"Waking up in the eastern Kentucky mountains, to the sounds of song birds & a short distance waterfall. What a day to be alive, on Easter Sunday no less. Bless the Lord for this treasure he has stumbled upon."
I had planned an overnight backpacking mission late February, it gratefully landed on Easter weekend in March. Once I clocked out Saturday morning, me & Geraldine headed down into Daniel Boone National Forest in my trusty old white Jeep (Hank the Jeep), after eating sandwiches at her house & picking up some gas station snacks.
After quickly getting up the face of Indian Staircase, we hiked a little further west on the upper ridge to find a place to call home for the night. We hiked through a thin trail of unforgiving thorns & old wet wood chips up into a flat open patch of dirt & sand, including a make shift fire pit with plenty of wood surrounding it & a great view looking over the other valley. So we felt it was meant to be & quickly threw up my tent to claim the spot. After our home was made & we stowed our packs away, we decided to roam around on the ridge & embrace the remainder of that beautiful Saturday's sunshine.
After hours of gazing into the countless array of spruce & pine trees, we decided to head towards the nearby waterfall to fill up my water purifier & to cool off from the golden hours warmth. The sun was leaving for the day & our stomachs we're ready to be fueled up. We spent the night star gazing, stoking our beautiful fire & preparing our dinner, while Ben Howard's music was quietly playing on our phone radio. Geraldine had a Mountain House macaroni & cheese & I boiled rice & tiny red potatoes. Soon after our spoons we're scrapping our bowl bottoms, we headed off into a peaceful sleep in the tent with a ceiling of tall tree silhouettes & hundreds of stars above. Early the next morning, I awoke to a beautiful wilderness & remembered the presence of Easter immediately. I slipped my boots on & spent the morning writing & getting water from the same nearby sandstone waterfall, to boil for my morning cup of coffee. There is no better place to celebrate the Lord, than in the wilderness.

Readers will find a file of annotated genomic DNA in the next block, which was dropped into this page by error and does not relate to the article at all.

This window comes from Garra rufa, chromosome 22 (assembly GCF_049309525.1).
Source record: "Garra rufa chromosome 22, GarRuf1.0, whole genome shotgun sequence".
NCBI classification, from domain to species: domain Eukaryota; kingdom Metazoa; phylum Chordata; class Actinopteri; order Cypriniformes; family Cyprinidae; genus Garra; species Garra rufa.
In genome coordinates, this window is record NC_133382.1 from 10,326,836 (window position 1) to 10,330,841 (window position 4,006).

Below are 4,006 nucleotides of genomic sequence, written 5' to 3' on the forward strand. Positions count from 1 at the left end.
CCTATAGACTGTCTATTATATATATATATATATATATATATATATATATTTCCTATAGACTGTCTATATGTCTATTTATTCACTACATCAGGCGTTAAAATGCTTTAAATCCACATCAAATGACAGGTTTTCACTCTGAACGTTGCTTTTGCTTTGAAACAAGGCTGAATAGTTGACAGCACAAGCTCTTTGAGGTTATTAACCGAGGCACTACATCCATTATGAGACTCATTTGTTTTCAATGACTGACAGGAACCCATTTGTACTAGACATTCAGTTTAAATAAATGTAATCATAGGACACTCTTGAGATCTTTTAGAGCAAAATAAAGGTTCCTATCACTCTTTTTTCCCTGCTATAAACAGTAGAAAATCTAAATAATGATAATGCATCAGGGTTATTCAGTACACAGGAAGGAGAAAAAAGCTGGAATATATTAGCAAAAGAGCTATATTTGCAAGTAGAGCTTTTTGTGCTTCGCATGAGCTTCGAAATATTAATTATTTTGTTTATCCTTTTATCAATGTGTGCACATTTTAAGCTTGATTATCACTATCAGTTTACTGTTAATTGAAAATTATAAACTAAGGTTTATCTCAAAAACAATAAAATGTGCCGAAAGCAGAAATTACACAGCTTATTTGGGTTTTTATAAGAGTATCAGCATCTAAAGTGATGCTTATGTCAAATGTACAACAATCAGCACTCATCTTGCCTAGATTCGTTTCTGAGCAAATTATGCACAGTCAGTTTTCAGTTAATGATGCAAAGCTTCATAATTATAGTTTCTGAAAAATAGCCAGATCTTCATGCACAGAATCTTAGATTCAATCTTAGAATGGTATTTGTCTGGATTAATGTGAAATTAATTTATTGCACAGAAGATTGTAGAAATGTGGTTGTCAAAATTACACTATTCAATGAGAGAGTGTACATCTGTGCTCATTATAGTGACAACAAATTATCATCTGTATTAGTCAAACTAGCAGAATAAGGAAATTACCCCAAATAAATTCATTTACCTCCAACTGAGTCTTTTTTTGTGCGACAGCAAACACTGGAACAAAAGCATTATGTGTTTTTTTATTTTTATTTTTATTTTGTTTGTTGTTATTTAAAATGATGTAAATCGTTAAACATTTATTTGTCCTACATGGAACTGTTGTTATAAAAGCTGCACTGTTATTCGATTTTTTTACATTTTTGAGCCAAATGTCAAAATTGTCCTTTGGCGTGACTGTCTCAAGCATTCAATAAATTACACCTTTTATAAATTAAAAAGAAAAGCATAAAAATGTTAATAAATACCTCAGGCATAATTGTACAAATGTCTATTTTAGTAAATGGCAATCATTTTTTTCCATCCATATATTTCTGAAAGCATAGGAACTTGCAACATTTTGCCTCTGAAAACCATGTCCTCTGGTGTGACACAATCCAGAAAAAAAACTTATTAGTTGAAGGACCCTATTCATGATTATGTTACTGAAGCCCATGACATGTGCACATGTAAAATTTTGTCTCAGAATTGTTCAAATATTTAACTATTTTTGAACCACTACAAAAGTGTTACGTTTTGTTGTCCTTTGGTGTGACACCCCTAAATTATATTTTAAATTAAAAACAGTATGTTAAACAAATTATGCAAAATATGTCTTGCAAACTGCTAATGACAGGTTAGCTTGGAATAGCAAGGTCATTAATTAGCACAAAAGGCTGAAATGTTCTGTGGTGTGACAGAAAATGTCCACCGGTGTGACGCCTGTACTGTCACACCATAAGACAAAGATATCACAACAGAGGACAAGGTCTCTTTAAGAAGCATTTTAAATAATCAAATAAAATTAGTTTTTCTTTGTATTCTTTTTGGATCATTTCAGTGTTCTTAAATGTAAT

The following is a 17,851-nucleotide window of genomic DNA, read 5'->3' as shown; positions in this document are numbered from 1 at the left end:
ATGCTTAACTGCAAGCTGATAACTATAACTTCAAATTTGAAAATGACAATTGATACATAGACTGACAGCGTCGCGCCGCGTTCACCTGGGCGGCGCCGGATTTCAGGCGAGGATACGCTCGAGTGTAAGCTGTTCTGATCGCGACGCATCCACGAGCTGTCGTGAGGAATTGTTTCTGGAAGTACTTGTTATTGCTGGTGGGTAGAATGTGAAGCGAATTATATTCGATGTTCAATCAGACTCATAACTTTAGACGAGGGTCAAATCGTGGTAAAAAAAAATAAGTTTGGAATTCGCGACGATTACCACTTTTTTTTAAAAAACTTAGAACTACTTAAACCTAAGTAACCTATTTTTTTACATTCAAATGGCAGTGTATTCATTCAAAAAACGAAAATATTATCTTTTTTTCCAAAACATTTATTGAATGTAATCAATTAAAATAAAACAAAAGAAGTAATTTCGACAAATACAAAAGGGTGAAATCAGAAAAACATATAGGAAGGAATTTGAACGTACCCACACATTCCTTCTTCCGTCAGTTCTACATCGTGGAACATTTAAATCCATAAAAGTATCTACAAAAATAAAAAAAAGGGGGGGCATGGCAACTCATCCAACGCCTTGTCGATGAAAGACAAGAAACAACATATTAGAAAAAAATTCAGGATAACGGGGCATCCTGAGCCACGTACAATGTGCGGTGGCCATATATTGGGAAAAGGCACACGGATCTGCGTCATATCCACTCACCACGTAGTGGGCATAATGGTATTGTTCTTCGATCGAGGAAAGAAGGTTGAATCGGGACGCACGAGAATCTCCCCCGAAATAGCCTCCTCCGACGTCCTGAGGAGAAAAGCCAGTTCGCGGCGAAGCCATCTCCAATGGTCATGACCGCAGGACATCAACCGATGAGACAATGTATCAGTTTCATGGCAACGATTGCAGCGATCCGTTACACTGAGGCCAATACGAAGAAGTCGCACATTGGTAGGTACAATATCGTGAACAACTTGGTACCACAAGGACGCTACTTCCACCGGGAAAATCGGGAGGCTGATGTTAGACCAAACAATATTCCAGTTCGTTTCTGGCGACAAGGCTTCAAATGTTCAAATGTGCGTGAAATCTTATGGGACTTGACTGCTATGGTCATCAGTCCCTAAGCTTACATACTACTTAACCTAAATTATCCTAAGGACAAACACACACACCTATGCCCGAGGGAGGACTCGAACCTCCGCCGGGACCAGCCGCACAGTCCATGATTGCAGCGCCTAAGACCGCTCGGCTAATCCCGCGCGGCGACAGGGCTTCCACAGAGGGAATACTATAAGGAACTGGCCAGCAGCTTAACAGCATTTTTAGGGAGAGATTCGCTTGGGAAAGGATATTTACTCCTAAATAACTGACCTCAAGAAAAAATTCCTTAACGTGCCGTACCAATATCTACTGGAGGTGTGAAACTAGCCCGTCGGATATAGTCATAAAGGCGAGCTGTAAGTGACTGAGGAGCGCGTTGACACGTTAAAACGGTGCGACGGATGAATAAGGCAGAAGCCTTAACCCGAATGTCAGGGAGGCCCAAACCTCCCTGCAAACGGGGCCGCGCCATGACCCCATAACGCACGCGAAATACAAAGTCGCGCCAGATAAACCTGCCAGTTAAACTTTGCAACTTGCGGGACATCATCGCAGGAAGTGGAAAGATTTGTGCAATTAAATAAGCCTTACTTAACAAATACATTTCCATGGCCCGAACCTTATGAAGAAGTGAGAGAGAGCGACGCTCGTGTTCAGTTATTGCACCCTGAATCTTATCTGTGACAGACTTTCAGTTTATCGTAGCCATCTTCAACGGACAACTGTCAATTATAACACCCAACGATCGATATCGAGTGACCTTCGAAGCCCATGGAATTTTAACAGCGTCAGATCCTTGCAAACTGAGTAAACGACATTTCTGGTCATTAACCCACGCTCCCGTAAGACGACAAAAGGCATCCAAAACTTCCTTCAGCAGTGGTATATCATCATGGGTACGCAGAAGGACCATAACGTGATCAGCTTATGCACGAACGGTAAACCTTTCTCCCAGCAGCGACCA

All images shot with Kodak Portra 160 film.
George Barnett, a Kentucky native that spends the better part of his days in the remote wilderness backpacking & roaming to find the next mountainside of inspiration. He & his son Levi Barnett have a untouchable relationship that only the tree's & lakes can comprehend. George searches for truth in conservation, the purpose of nature & it's inhabitants.